Return on inspiration
Students have adopted the system enthusiastically. Clark notes that the video servers produce on average 5,000 sessions each day, which translates into roughly two video sessions per day for each student. New applications are being built on the system, says Bouthillier, which allow students to bookmark and share interesting video segments with others. And just down the road is another app that will offer users the ability to post comments and have online discussions tied to video clips.
The faculty's warm embrace of the new system also heartens HBS's IT staff. Bouthillier has been especially impressed with the way some early adopters have molded the system to their own needs. Take, for example, professor Earl Sasser's innovative use of the system in teaching the Southwest Airlines case. Sasser, a professor in the entrepreneurial and service management department, has used the case for years. In it, students are asked to play general manager. Their task is to review several candidates for a new job and then to vote on their choice. Their candidate selection becomes the jumping off point for the class discussion.
Sasser's idea, Bouthillier says, was to combine the streaming video application with the online polling tool that had recently been developed at the school. "He's organized it so that now the students can break from class, go back to their rooms during lunch, review the video clips of the interviews, and fill out the online questionnaire," Bouthillier explains. "By the time class meets back at 2 o'clock, he's got a printout of the student poll. That lets him shape the discussion instantly."
What pleases Bouthillier most about this example is the way it embodies a key truth: "When an intranet reaches critical mass, users start driving innovation in ways no central organization would have thought of. You give them the tools and the rest just snowballs."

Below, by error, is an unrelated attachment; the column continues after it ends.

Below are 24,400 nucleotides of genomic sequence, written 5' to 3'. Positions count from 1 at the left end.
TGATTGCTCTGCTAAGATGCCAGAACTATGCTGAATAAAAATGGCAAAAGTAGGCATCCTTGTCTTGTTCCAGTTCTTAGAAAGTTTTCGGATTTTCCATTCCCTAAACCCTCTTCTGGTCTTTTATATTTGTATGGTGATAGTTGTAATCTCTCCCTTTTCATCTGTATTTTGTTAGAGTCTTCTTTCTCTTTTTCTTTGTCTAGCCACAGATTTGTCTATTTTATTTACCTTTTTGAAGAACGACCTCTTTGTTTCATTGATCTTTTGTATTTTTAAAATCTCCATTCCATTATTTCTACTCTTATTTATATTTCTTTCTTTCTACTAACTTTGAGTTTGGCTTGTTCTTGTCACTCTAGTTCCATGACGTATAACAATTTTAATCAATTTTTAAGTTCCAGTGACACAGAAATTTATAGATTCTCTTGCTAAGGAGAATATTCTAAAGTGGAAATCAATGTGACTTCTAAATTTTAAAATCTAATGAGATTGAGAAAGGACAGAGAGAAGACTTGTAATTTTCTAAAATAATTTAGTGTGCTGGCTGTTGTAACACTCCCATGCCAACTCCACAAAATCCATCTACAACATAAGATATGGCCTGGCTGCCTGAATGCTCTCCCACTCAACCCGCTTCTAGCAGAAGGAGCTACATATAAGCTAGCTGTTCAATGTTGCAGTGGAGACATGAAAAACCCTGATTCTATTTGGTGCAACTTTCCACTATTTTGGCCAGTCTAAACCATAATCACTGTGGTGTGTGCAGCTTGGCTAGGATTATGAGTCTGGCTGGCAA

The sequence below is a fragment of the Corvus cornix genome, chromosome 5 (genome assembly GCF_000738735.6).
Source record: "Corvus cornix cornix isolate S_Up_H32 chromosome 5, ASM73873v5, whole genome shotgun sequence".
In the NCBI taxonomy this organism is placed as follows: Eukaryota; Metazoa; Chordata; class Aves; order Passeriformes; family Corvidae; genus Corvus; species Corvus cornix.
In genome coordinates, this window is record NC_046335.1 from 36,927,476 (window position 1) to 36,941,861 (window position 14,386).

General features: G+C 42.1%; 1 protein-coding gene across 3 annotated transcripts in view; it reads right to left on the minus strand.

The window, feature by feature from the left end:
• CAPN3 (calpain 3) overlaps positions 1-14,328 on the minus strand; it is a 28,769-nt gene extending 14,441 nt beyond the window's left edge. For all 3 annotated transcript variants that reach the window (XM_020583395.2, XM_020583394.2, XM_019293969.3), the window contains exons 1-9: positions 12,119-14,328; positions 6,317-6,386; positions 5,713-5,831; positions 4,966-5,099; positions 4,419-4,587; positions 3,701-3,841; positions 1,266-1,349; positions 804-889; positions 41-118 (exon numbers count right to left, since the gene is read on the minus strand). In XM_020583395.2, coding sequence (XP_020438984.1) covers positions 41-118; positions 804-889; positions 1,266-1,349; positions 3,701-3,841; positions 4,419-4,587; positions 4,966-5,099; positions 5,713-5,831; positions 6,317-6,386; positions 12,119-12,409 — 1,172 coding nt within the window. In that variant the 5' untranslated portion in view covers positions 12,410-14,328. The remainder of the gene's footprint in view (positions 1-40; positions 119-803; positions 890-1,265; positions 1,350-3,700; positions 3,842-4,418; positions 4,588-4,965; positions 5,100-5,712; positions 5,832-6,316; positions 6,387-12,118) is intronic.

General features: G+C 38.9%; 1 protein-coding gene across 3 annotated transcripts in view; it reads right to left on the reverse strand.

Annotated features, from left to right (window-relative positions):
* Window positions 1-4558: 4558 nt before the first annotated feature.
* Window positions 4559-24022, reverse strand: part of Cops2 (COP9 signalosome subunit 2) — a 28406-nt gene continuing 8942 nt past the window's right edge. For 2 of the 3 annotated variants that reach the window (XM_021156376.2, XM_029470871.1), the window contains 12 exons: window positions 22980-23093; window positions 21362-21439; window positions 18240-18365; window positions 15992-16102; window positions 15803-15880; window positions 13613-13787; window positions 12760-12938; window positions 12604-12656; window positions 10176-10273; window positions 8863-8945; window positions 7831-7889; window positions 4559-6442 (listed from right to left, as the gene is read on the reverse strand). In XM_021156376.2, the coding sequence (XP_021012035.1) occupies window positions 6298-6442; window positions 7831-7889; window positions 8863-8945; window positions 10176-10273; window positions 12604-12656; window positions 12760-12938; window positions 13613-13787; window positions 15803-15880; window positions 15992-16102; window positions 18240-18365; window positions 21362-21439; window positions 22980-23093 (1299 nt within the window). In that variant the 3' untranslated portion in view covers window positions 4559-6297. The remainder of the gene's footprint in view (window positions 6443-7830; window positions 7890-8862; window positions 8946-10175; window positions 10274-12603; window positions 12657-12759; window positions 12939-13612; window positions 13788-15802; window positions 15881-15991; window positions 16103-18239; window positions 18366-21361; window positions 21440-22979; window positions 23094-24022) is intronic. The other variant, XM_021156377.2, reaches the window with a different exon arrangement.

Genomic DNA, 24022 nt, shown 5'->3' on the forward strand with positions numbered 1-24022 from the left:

As Schultz, the MRG analyst, has noted, "it takes a believer" to overcome the obstacles to implementing cutting-edge technology and to envision its potential. Fortunately, Harvard Business School is one of those places where hard-headed practicality coexists comfortably with blue-sky idealism. And inspiration is in no shortage at the top. The justification process for expensive IT projects is a case in point. While HBS declines to put a dollar figure on its investment in streaming video, Clark will say the school currently spends 10% of its yearly revenues on IT. In a meeting with high-level executives recently, Clark was asked how he could justify investment in applications like streaming video.
"I said, 'Hey, we know all about ROI. We teach ROI. But that's not how we think about this,'" he says. "The issue for us was, 'Are we going to remain at the old level of investment in IT and end up doing a disservice to our students, or are we going to be preeminent in the world and follow our mission to produce great leaders?'"
The answer to that one, as they say at Harvard, was a no-brainer.IJ
About the author:
Stephanie Wilkinson is a freelance writer based in Virginia.